In simpler terms, it's the all-seeing, all-hearing guardian of an entire digital domain with capabilities such as centralized monitoring, analysis, and management of security events and incidents across an organization's entire IT infrastructure. Traditional SIEM tools typically require on-premises hardware and software installations, along with ongoing maintenance and updates. However, a cloud SIEM operates as a cloud-based service, often hosted and managed by a third-party provider.

How does a cloud based SIEM solution work?

A cloud-based SIEM solution performs several key functions to enhance the security posture of an organization's cloud environment. It works by collecting, aggregating, correlating, and analyzing security data from various cloud sources. The collected logs are stored in a secure cloud platform to facilitate reduced IT spending.

Here's a breakdown of how a cloud-based SIEM solution works:

1. Log management

A cloud SIEM tool gathers data from various sources, such as logs, events, and alerts from cloud-based services, applications, servers, network devices, and endpoints. This data includes user activities, system events, network traffic, and security incidents.

2. Normalization

It organizes the collected data for easier analysis and correlation while ensuring consistency and coherence across different types and sources of information.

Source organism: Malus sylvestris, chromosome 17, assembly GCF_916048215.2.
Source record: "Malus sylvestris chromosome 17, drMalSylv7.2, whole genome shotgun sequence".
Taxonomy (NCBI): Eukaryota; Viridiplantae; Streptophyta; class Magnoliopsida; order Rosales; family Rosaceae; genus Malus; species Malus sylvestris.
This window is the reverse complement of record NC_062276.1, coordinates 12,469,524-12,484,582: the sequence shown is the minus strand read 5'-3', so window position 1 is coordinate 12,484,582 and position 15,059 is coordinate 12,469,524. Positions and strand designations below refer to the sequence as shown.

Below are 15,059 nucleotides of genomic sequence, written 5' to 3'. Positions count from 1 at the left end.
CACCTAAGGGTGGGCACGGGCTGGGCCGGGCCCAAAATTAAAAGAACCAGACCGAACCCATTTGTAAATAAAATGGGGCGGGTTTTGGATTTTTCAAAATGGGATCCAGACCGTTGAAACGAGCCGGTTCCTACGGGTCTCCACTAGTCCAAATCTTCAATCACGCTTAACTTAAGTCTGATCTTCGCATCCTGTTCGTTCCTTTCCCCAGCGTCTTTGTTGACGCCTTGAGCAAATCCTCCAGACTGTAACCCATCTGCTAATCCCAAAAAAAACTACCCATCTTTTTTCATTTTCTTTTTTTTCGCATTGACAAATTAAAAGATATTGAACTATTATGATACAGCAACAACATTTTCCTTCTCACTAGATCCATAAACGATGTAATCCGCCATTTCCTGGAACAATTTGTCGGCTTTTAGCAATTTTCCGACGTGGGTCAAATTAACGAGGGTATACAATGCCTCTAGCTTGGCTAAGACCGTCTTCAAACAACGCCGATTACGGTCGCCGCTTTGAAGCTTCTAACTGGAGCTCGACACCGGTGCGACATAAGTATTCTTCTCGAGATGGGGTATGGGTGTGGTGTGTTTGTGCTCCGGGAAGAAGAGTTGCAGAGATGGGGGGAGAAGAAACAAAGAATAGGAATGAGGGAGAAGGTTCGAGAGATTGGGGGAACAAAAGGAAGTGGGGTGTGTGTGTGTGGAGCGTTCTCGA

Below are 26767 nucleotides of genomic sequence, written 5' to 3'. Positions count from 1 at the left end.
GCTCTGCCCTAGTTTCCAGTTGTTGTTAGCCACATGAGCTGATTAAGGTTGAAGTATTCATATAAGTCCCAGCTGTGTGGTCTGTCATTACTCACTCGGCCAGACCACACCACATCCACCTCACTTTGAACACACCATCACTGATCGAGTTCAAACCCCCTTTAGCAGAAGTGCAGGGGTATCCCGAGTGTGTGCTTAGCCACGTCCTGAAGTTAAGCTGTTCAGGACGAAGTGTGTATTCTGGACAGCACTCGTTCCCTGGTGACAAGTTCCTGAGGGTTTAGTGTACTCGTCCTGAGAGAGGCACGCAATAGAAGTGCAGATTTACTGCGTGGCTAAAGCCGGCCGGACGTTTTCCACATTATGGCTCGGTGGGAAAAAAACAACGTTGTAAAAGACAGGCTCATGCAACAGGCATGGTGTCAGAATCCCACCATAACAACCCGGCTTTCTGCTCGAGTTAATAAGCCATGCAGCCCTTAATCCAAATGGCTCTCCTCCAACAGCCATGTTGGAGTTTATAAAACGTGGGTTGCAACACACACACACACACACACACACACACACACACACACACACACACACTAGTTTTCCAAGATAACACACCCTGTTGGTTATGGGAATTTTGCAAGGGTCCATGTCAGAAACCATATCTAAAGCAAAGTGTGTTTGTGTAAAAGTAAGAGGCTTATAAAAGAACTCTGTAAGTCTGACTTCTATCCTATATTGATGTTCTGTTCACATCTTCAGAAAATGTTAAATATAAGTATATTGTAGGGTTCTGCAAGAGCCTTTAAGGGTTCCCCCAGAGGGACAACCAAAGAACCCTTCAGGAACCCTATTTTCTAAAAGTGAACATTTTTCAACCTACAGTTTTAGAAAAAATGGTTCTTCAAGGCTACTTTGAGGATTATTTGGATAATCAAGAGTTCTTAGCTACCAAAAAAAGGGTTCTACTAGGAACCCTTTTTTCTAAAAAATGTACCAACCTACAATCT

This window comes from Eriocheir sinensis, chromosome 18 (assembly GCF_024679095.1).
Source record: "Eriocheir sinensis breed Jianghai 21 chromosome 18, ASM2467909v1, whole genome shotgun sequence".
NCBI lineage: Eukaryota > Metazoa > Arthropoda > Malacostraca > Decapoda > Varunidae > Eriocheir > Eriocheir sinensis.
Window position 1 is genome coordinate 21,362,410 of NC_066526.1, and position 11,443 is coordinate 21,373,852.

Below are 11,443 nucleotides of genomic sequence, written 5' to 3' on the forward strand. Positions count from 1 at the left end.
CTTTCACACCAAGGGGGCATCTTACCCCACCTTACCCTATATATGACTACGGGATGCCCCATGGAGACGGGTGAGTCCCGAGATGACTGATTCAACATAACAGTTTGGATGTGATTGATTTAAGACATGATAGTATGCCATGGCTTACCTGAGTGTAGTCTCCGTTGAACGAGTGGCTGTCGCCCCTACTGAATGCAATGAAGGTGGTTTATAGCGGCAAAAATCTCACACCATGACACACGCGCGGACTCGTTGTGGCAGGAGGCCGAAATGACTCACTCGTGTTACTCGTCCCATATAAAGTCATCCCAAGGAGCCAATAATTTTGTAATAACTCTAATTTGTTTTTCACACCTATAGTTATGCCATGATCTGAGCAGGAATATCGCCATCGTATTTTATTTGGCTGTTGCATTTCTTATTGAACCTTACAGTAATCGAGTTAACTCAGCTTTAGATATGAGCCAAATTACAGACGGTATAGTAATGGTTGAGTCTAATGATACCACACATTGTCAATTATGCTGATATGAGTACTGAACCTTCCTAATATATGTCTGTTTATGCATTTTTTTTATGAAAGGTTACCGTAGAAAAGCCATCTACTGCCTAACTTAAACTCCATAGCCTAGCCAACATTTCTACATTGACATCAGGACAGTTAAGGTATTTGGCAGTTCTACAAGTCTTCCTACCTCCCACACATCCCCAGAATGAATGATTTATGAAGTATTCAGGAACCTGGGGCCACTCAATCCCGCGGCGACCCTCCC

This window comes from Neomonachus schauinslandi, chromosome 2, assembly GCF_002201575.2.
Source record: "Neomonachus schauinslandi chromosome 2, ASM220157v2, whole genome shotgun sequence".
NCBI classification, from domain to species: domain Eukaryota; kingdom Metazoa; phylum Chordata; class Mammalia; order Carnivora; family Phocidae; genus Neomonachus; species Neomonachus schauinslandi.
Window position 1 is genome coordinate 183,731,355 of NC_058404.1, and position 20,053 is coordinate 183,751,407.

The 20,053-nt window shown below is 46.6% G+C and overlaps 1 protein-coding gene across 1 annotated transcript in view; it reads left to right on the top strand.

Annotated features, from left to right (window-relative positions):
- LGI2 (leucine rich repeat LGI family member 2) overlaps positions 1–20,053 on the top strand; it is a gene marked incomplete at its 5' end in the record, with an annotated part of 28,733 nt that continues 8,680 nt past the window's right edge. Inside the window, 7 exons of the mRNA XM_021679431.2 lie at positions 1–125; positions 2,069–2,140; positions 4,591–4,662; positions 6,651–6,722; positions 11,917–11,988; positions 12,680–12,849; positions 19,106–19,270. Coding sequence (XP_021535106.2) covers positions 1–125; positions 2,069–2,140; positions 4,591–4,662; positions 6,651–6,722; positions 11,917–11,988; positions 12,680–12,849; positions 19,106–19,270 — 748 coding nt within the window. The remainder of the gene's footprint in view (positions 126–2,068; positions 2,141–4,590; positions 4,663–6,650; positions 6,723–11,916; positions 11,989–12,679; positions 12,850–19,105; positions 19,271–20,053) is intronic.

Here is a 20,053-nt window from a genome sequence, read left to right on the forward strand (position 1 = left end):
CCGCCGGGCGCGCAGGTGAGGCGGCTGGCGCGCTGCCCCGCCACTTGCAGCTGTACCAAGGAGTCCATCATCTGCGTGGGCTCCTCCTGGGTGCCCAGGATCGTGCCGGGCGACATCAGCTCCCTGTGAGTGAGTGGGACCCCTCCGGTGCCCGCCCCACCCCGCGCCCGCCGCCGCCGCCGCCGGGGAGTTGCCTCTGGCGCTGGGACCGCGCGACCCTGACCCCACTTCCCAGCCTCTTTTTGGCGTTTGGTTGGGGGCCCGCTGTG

3. Real-time monitoring

It continuously monitors the cloud infrastructure and applications in real-time for security events and anomalies. It detects unauthorized access attempts, unusual user behaviors, system vulnerabilities, and potential indicators of compromise, providing immediate visibility into emerging threats and security incidents as they occur.

4. Correlation and analysis

A cloud-based SIEM solution applies advanced analytics and correlation techniques to detect attack patterns. It correlates data from multiple sources to identify security incidents and prioritize them based on severity and potential impact.

5. Threat detection and alerting

It identifies potential threats and generates alerts and notifications for security teams. These alerts include detailed information about the detected threats, their characteristics, and the necessary recommendations for mitigation.